Live Well, Leave Well.

Older generation handing golden key to future generation

How do you want to be remembered? As someone who left behind chaos, or left a legacy? 

This post is a follow up to Planning for Mortality (my last blog post on Give and Take).

What’s the secret to living a peaceful life? Unfortunately, I don’t know the be-all, end-all answer to that one. 

But I do know that getting your affairs in order and planning for the future reduces stress. And any doctor, guru, or self-help maven will tell you that reducing stress is one of the keys to living peacefully. Who knows? With less stress and a will in place, maybe you’ll live longer. (I’m not a doctor, but my dad was. And he told me that stress is a bigger killer than smoking cigarettes.) 

It stands to reason, then, that preparing an estate plan is a waypoint on the road to a more peaceful life. But it’s also the best way to ensure you leave gracefully. 

Don’t believe us? Consider this, then: How do you want to be remembered by your personal friends, your immediate or extended family, your community – whether that’s your neighbors, your work colleagues, or even your Facebook friends? How about when someone looks up your name on Ancestry.com someday? Do you just want dates there, or something more meaningful? Should they be thinking of … the ways in which you provided for your loved ones and the causes and principles you supported, or the financial and emotional wreckage you left behind because you didn’t have a will?

I Speak from Experience

That’s tough talk, but it’s not hyperbole. I speak from experience. When I approached my father about whether he had an estate plan in place to take care of Mom, he said, “Viken, relax. We don’t need to worry about that yet.”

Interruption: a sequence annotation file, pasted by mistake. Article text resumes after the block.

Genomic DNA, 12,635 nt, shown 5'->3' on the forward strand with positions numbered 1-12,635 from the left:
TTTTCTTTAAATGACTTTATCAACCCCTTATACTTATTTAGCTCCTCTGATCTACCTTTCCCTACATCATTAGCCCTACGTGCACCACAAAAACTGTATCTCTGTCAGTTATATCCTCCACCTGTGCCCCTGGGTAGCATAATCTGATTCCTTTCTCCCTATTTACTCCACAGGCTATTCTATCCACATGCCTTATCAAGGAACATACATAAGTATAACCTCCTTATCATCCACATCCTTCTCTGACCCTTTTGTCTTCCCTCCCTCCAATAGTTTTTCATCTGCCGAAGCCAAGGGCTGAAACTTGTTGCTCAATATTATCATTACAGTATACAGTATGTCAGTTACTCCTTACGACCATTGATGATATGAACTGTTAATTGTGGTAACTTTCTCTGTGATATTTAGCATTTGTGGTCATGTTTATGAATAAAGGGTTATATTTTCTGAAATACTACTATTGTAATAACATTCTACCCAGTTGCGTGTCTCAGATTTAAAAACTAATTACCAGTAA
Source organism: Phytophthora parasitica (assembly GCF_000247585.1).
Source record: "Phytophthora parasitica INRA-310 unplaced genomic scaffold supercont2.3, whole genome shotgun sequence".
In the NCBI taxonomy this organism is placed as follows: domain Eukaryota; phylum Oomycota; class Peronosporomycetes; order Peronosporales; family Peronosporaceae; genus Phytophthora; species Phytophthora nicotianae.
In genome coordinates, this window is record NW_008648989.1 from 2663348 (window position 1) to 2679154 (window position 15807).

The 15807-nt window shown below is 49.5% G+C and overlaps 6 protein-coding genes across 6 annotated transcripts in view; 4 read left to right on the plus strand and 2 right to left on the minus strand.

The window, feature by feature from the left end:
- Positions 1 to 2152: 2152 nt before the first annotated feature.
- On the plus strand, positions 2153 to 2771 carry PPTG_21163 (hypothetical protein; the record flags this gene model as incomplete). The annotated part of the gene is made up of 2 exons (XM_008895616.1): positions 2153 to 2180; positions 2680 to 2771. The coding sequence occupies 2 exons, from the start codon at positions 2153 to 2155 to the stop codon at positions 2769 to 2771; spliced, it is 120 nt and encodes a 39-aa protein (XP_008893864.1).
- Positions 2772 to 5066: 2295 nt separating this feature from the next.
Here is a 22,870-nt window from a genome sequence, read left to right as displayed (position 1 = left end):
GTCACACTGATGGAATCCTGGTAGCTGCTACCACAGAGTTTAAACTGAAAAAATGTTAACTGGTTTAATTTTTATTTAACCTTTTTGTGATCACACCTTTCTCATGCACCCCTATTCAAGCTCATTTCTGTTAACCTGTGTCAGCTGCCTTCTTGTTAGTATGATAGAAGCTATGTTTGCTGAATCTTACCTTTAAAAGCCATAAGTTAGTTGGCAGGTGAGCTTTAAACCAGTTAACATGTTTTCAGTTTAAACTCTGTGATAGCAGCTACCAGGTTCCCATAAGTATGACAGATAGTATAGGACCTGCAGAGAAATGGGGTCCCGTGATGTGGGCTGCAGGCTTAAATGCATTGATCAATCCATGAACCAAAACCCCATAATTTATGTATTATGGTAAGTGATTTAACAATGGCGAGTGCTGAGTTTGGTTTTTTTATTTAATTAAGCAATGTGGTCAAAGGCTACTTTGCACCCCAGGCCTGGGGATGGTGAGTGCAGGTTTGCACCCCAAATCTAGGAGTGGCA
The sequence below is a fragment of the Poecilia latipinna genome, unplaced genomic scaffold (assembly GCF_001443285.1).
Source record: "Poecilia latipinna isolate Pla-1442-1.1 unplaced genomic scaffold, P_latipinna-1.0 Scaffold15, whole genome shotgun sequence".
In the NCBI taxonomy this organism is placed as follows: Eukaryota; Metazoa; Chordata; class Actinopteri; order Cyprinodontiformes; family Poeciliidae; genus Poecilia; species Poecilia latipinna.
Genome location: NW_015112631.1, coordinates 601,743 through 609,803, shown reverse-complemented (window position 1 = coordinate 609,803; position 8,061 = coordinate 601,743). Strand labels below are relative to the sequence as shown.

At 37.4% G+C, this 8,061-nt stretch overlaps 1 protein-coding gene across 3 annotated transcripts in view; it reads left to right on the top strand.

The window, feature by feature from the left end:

As you may have read earlier my father died without ever making a will. I would have done anything for my dad, but I’m sure he didn’t want me (at least I hope it wasn’t his plan) to spend long hours and a small fortune and collect many a gray hair getting his affairs settled through probate court. So, while he apparently never worried about an estate plan, his lack of planning caused my mother and me a ton of worry. Our memories of him are clouded by the experience; we look back and wonder, “Why didn’t he care enough to take care of those simple details?” 

Contrast that with my friend’s father. When this man died, the family knew just where to look to find the sealed envelope that held a copy of his will. Along with it were his instructions, all his account passwords, and a final message. 

When his widow and children talk about my friend’s father now, it sounds like something from a Hallmark movie. “We just got a thank-you card from the university,” my friend told me once. “My dad left them his entire 401k for their environmental science program. Now he’s got a lab and a scholarship named after him. Pop was always passionate about science education, but this … this is something really special.”

That’s leaving well. That’s creating a legacy, not a mess. 

That’s the easiest way to rest in peace — before and after you exit.

Points to Ponder

What’s your legacy going to be? Stop for a few moments to consider the question. If you don’t like the answer, are there a few steps you can take now to change it?

Have you ever thought of writing your own story? Someday, if someone comes across your name, what do you want them to know – just your birth and death dates? You’d be surprised how much your descendants will appreciate even the basics, like where you lived, what you had fun doing, and what you did for a living. It doesn’t have to be a 300-page tome. Just make some notes.

The future is going to be a different place than the time in which we live now. While it would be interesting to see, I’m not sure I’d want to live there. What are your dreams for the future of your family, your town, or your country? What do you think will happen?

If you wish you could have read all this from one of your ancestors, then maybe it’s time to write your version today.

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